A book more relevant to today’s times shows the change of taste in Abadeh rugs. In newspaper article from 1971, during the boom of the Persian rug industry, Persian rugs were being auctioned. To persuade the audience to join the event the writer referred to the luxury of the carpets and how they fit within any decor style of a home. In the first chapter of Pirouette though, it can be seen that Abadeh rugs no longer go with every style home. Yet, Abadeh rugs still are a sign of higher class. This is shown when the home of a character, Mrs. Petrovsky, explained in detail. The wealth gained through a divorce Mrs. Petrovsky went through was used to remodel the suite she lived in. The luxurious remodeling included fireplaces, a jacuzzi, a sauna, and many expensive rugs. One rug in particular that draped her floor was the Abadeh rug. The narrator goes on to mention that because of the rugs, it was someone from the Victorian times heaven, but a nightmare for the modern decor stylist. Here, it is seen that these rugs are no longer craved by the traditional decorist. Abadeh rugs no longer fit in with the traditional home as they did in 1971, but they still are seen as valuably luxurious.[2]

In the News[edit]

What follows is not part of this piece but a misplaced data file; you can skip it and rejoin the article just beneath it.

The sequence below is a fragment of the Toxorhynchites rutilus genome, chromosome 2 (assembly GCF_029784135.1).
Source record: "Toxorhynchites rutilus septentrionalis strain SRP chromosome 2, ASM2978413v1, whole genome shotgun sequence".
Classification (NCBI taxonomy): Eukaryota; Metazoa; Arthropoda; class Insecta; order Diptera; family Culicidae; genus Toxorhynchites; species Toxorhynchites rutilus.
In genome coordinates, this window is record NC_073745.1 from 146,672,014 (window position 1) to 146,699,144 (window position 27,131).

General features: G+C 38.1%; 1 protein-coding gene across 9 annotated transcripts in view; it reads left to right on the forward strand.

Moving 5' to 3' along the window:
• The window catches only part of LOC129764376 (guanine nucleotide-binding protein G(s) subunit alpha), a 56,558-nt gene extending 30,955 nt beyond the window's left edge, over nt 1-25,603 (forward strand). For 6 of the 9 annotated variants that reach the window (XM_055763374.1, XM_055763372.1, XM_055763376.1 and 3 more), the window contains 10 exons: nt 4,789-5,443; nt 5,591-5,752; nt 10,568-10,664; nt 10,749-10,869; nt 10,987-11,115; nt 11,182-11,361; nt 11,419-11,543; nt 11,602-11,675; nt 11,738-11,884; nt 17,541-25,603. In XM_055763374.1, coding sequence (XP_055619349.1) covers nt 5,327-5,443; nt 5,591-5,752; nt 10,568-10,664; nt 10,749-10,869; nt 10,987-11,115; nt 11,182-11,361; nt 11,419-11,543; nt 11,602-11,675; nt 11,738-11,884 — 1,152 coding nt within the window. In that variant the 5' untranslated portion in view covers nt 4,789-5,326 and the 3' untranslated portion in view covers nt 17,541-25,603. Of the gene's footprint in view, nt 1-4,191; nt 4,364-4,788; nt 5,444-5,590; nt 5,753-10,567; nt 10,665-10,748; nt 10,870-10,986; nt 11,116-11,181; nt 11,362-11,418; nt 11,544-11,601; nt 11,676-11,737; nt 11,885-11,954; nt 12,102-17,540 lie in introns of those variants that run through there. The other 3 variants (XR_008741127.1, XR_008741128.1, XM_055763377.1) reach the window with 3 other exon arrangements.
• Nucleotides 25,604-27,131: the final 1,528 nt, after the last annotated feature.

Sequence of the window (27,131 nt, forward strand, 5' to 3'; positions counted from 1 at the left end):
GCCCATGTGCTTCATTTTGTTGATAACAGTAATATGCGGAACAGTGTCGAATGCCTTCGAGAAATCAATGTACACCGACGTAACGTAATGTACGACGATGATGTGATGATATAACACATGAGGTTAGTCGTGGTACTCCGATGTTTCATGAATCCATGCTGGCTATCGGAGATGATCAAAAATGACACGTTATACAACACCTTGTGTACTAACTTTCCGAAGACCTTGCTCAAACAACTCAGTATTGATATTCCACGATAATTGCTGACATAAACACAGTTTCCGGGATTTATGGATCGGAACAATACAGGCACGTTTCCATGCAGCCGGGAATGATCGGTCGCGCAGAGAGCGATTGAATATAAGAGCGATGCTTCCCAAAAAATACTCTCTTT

A number of newspaper articles can be found which date back to the Persian Carpet industry rise. These articles announce news based on sales of Persian carpets. The importance to this is simply that all the articles display how popular Persian carpets were during the time. The Abadeh style itself is not mentioned, but since the Abadeh rug is one of the Persian family, the newspaper articles hold relevant. An article written in a 1972 Sarasota Harold-Tribune newspaper titled Persian Rug Shortage Caused by Rising Standard of Living gives a good example to show Persian rugs were newsworthy during this time. Jackson announces to his audience that there is a large problem in Iran, they are eating too much young lamb because of the rising standard of living. The reason this is dilemme is because there was then a lack of wool to make Persian rugs since lambs were not living as long as they did before the rise of living. The younger the lambs are used for food, the less wool they were able to produce for the carpet industry. To make up for the lack of Iranian wool, the carpet industry took to New Zealand for wool. This did not solve the problem though because the sheep from New Zealand differed in quality from Iranian wool. This was problematic when it came to dyeing the carpets, they could fade in certain areas and not other parts, displaying a patchy appearance. In conclusion, this meant Persian rugs were beginning to lose their value and authenticity.[3]